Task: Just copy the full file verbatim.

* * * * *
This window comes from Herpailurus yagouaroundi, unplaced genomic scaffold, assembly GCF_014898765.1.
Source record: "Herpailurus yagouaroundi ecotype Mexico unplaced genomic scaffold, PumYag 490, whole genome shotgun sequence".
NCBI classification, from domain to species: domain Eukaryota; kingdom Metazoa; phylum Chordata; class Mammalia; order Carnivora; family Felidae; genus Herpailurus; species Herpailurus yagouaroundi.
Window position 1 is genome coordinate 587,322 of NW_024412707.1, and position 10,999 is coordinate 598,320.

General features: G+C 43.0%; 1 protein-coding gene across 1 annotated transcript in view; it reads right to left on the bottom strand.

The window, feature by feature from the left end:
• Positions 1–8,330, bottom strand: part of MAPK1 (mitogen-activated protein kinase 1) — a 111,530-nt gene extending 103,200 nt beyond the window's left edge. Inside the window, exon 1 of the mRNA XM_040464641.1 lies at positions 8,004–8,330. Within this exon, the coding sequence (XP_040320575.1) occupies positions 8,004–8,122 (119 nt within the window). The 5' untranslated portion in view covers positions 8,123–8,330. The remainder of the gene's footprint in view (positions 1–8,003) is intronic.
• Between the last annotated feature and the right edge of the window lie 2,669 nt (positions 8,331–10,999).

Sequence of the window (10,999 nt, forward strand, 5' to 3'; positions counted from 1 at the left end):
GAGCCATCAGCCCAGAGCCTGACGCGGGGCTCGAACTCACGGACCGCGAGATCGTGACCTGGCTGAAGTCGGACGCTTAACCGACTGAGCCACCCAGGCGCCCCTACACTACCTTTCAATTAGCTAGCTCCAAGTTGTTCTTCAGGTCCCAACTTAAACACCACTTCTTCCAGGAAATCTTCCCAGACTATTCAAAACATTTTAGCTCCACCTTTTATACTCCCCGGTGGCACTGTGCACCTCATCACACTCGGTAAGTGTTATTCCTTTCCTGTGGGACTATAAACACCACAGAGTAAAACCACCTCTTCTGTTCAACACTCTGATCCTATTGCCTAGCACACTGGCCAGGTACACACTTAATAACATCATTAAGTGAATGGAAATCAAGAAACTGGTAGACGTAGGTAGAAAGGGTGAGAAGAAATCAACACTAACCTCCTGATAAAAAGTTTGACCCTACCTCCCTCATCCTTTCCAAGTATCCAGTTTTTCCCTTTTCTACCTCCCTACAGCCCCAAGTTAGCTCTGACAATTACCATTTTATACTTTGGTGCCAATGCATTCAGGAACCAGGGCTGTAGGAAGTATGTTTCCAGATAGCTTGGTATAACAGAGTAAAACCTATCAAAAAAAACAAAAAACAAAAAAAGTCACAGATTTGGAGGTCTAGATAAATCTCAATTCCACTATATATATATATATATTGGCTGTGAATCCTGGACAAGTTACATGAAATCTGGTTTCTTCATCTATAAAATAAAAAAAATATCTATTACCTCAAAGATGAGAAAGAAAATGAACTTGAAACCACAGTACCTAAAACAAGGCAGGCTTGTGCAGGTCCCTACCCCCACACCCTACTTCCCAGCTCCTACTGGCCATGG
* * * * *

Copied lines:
This window comes from Herpailurus yagouaroundi, unplaced genomic scaffold, assembly GCF_014898765.1.
Source record: "Herpailurus yagouaroundi ecotype Mexico unplaced genomic scaffold, PumYag 490, whole genome shotgun sequence".
NCBI classification, from domain to species: domain Eukaryota; kingdom Metazoa; phylum Chordata; class Mammalia; order Carnivora; family Felidae; genus Herpailurus; species Herpailurus yagouaroundi.
Window position 1 is genome coordinate 587,322 of NW_024412707.1, and position 10,999 is coordinate 598,320.

General features: G+C 43.0%; 1 protein-coding gene across 1 annotated transcript in view; it reads right to left on the bottom strand.

The window, feature by feature from the left end:
• Positions 1–8,330, bottom strand: part of MAPK1 (mitogen-activated protein kinase 1) — a 111,530-nt gene extending 103,200 nt beyond the window's left edge. Inside the window, exon 1 of the mRNA XM_040464641.1 lies at positions 8,004–8,330. Within this exon, the coding sequence (XP_040320575.1) occupies positions 8,004–8,122 (119 nt within the window). The 5' untranslated portion in view covers positions 8,123–8,330. The remainder of the gene's footprint in view (positions 1–8,003) is intronic.
• Between the last annotated feature and the right edge of the window lie 2,669 nt (positions 8,331–10,999).

Sequence of the window (10,999 nt, forward strand, 5' to 3'; positions counted from 1 at the left end):
GAGCCATCAGCCCAGAGCCTGACGCGGGGCTCGAACTCACGGACCGCGAGATCGTGACCTGGCTGAAGTCGGACGCTTAACCGACTGAGCCACCCAGGCGCCCCTACACTACCTTTCAATTAGCTAGCTCCAAGTTGTTCTTCAGGTCCCAACTTAAACACCACTTCTTCCAGGAAATCTTCCCAGACTATTCAAAACATTTTAGCTCCACCTTTTATACTCCCCGGTGGCACTGTGCACCTCATCACACTCGGTAAGTGTTATTCCTTTCCTGTGGGACTATAAACACCACAGAGTAAAACCACCTCTTCTGTTCAACACTCTGATCCTATTGCCTAGCACACTGGCCAGGTACACACTTAATAACATCATTAAGTGAATGGAAATCAAGAAACTGGTAGACGTAGGTAGAAAGGGTGAGAAGAAATCAACACTAACCTCCTGATAAAAAGTTTGACCCTACCTCCCTCATCCTTTCCAAGTATCCAGTTTTTCCCTTTTCTACCTCCCTACAGCCCCAAGTTAGCTCTGACAATTACCATTTTATACTTTGGTGCCAATGCATTCAGGAACCAGGGCTGTAGGAAGTATGTTTCCAGATAGCTTGGTATAACAGAGTAAAACCTATCAAAAAAAACAAAAAACAAAAAAAGTCACAGATTTGGAGGTCTAGATAAATCTCAATTCCACTATATATATATATATATTGGCTGTGAATCCTGGACAAGTTACATGAAATCTGGTTTCTTCATCTATAAAATAAAAAAAATATCTATTACCTCAAAGATGAGAAAGAAAATGAACTTGAAACCACAGTACCTAAAACAAGGCAGGCTTGTGCAGGTCCCTACCCCCACACCCTACTTCCCAGCTCCTACTGGCCATGG